If you were asked now what marketing is, what would you answer?
Would it be a simple question or would it bring some confusion?
I suspect that for every ten questions you would get ten different answers and...perhaps most surprisingly, no one would necessarily have to be wrong!
It is in this tangle of definitions and concepts that marketing, a word that is strangely sexy in corporate jargon and traditionally terrifying for the consumer who slips between dull telephone campaigns and intrusive adverts into their smartphone, tablet or PC
Back in the day...
Without wanting to go back too far to the times of barter, it is nevertheless important to make a small historical background that can be summarised in a few words: when there is consistently more supply than demand (around the time of the industrial revolution) marketing becomes a necessity! The reason is simple: by producing in larger quantities than the immediate needs of the market, companies start to hold stocks. Getting these products into the hands of the consumer becomes a fundamental condition for covering all the costs (logistics, human resources, etc.) inherent in storage, dispatch and distribution.
This time lag between the huge product availability and the real needs of the market, has given relevance to the advertising professionals (not to be confused with marketing although this is an extremely useful and powerful marketing tool). Aimed at the masses and using to date offline channels, such as advertisements in the press and public spaces - Outdoors, advertising (which in short can be characterised by the acquisition of paid space or time for the dissemination of an organisation, brand or product/service), comes on the one hand to be valued by companies for managing to speed up the disposal of stocks and on the other to be criticised by the consumer due (above all) to aggressive promotional actions aimed exclusively at making profits.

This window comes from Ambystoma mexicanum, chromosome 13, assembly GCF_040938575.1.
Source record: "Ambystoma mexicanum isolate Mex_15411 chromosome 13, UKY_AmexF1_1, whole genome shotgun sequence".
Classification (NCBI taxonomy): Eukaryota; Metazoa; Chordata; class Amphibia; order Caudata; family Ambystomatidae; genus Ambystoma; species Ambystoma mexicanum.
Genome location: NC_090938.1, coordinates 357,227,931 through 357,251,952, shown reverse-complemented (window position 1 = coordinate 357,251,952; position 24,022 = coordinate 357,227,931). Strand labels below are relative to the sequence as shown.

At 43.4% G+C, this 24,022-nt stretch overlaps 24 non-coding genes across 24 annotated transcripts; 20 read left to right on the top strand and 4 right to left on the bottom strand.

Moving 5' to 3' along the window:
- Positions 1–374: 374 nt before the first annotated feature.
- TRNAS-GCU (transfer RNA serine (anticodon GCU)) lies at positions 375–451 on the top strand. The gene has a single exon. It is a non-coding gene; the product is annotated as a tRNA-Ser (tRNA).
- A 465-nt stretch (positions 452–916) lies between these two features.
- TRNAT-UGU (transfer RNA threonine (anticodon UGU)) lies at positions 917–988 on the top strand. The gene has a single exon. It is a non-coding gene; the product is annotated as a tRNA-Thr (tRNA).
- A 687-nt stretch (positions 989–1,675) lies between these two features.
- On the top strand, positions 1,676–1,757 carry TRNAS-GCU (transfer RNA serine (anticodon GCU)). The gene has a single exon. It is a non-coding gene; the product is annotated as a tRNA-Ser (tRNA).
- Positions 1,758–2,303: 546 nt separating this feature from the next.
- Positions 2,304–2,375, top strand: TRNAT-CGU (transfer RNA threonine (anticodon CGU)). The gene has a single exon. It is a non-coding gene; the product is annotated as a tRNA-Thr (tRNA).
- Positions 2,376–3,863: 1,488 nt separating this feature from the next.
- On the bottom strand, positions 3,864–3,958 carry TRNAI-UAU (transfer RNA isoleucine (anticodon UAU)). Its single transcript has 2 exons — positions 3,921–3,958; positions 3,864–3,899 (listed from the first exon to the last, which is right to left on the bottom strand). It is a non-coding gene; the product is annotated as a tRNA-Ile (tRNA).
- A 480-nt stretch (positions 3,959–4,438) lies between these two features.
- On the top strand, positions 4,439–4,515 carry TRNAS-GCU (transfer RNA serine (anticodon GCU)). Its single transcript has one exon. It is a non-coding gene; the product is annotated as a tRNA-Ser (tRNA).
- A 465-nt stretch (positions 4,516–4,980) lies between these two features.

If it's not advertising, what then is marketing?
Although there are several definitions, from the "official" one by the AMA (American Marketing Association) to that of Philip Kotler (considered by many as the "father of marketing"), I consider that marketing is the set of activities that make the connection (bidirectional) between a company/brand/product and the customer, In other words, it is a management tool that collects data on the environment and, based on the information obtained, designs a particular approach to the market, in accordance with previously defined objectives, aimed at creating value.
How does technological change impact on marketing?
With the appearance and proliferation of the Internet (becoming accessible to more people in the 90s of the last century), the rules of the game gradually change and customers go from being a still passive element (as was the case when simply accessing information online in the times of web 1.0) to protagonists with power literally in their hands (by being influencers of their peers today that web 3.0 is a reality)... power to buy, to recommend but also to express public displeasure (with a scope difficult to predict because it is potentially viral).
The custom-made suit...
Expressions such as personalisation, relevant content, authenticity and consistency gain increasing importance as the customer who is permanently "on" does not subject himself to seeing, hearing or reading any piece of information that is not targeted, valuable, genuine and with some regularity, regardless of the channel used.
These are clearly good times for companies that value the culture and that invest in strengthening their brand because these two elements are like lighthouses in choppy, crowded waters!
Published September 2019 (Inurban Magazine).